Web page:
Fishing Closures and Southern Resident Killer Whales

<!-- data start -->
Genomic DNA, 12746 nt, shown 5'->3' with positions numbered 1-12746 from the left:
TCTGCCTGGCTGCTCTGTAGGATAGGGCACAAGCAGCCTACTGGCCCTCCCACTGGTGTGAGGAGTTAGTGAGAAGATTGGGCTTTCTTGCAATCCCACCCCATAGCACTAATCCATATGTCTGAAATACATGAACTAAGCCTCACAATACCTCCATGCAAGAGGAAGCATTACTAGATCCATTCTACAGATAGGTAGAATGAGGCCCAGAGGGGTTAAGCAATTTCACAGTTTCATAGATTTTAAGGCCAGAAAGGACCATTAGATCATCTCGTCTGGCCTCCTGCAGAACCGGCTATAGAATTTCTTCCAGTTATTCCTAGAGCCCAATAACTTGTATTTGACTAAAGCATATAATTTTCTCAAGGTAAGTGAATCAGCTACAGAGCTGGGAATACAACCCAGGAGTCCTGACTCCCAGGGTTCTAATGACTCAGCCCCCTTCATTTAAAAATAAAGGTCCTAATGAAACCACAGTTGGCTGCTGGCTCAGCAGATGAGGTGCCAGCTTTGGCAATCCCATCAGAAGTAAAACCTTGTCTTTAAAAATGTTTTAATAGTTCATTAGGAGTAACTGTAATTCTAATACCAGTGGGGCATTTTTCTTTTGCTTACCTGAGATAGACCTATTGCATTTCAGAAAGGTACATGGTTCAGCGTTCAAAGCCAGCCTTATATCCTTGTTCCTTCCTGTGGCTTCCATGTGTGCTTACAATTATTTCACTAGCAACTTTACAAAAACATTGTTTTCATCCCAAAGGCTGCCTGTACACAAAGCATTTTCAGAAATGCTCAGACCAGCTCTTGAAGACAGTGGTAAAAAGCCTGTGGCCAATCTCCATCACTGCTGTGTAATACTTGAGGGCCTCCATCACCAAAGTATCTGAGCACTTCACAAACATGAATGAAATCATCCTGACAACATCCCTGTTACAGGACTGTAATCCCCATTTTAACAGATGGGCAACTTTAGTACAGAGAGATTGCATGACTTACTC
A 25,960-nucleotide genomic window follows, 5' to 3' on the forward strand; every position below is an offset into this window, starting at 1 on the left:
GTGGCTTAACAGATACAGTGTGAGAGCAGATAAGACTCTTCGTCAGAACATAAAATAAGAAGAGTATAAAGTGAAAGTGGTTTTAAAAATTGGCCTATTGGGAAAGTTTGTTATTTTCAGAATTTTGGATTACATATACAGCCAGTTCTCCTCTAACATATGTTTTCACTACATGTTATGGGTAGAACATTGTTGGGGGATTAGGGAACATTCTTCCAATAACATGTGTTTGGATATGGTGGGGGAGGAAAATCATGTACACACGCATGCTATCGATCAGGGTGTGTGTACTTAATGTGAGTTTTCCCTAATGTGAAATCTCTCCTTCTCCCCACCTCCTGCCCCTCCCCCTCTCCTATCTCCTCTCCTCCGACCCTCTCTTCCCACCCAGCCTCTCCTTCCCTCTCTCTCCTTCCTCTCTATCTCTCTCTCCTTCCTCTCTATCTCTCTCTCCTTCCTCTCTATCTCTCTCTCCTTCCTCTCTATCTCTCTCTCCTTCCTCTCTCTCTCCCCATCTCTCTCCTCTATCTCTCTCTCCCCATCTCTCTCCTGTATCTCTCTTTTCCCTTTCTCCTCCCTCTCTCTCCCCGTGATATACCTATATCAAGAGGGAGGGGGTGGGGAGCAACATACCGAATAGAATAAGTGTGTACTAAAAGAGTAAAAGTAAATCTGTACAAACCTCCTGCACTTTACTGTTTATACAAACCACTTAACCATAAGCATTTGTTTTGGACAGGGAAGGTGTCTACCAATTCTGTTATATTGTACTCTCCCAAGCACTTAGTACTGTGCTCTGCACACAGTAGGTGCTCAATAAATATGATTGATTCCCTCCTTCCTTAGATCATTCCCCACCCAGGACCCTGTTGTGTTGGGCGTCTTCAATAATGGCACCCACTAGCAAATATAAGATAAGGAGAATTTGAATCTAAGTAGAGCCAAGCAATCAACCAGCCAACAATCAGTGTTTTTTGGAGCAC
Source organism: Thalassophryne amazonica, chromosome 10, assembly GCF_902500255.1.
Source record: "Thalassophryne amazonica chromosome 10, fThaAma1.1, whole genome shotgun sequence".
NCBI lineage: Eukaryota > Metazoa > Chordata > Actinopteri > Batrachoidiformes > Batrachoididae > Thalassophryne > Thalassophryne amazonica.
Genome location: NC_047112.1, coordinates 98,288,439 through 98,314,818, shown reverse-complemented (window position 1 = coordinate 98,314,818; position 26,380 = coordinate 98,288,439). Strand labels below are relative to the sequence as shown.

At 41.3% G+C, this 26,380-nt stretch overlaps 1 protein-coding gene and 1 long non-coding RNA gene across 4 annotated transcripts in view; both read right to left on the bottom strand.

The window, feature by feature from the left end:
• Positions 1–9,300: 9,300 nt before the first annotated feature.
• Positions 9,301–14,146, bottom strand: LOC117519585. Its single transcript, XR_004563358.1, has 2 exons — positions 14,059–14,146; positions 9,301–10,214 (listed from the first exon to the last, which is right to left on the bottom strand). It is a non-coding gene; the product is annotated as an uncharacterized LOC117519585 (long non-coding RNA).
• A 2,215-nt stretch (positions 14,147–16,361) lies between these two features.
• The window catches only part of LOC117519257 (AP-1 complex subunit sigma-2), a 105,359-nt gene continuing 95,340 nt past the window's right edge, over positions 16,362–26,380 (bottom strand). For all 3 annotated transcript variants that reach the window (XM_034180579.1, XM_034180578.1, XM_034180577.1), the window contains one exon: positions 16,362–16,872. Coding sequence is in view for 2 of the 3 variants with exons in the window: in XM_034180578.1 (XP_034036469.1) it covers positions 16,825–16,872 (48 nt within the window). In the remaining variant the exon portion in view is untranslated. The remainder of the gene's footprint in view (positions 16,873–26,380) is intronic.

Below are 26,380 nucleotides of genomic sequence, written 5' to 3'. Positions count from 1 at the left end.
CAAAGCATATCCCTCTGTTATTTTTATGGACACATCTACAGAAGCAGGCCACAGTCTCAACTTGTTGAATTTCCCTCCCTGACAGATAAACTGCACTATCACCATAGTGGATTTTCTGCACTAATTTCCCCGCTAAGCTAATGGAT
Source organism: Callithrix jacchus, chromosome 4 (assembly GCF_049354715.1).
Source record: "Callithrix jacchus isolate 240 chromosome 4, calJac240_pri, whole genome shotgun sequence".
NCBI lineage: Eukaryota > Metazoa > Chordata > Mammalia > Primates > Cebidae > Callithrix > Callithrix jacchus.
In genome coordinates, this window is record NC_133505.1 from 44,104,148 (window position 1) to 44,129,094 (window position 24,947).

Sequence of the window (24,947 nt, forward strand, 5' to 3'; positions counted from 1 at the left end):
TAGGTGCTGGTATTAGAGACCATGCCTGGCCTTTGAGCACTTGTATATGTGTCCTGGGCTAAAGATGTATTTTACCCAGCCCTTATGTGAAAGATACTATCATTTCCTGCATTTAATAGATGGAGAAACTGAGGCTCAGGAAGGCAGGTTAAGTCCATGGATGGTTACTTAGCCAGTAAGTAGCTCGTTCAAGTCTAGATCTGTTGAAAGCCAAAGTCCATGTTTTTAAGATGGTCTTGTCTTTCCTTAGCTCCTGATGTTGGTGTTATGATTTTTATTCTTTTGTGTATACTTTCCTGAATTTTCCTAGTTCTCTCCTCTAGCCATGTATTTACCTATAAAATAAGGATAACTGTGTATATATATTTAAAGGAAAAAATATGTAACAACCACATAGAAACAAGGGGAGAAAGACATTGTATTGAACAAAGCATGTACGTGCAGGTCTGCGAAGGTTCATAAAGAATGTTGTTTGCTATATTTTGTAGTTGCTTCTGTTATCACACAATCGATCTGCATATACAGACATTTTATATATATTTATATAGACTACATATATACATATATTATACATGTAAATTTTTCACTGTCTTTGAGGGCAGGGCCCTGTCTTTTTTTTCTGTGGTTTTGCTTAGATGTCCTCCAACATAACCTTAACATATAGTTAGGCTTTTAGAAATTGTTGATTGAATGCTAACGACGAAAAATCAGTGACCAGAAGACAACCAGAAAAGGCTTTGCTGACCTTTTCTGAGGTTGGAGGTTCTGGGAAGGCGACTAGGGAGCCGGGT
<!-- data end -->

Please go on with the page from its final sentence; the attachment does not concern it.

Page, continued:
First the West, Then the Rest The ongoing story of how U.S. environmental groups are controlling the narrative about killer whales and closing recreational fishing in Canada, starting in British Columbia Southern Resident killer whales are in the headlines. Some recreational anglers are concerned, specifically those in B.C. The Department of Fisheries and Oceans Canada (DFO) has shut anglers out of vast popular salmon fishing areas in coastal British Columbia. They claim these closures are necessary to protect Chinook salmon, a major food source for killer whales. According to DFO, “with only 75 remaining, Southern Resident killer whales are critically endangered and are facing an imminent threat.” DFO biologists are mandated with managing fish and marine mammal populations at healthy sustainable levels based on credible scientific data and professional standards. If DFO statements are to be believed, the present state of Chinook salmon and killer whale populations in B.C. would indicate a record of abysmal resource management failures by the agency. These failures border on professional incompetence. But is there more to the story? A few questions to ask regarding fishing closures and Southern Resident killer whales... Is DFO struggling to adjust to long-term failures? Has DFO drifted away from their historic mandate to instead partner with foreign and domestic non-government organizations? Has DFO thereby adopted their NGO partners' anti-fishing agendas? Do these agendas replace  credible science? Is DFO and Minister Wilkinson manufacturing a killer whale crisis, therefore manipulating public sentiment to conceal their true intent of targeting recreational anglers? Are Southern Resident killer whales actually experiencing a serious population decline as stated by DFO and their NGO partners? Does closing Chinook salmon fishing make any difference? The credible scientific data [...]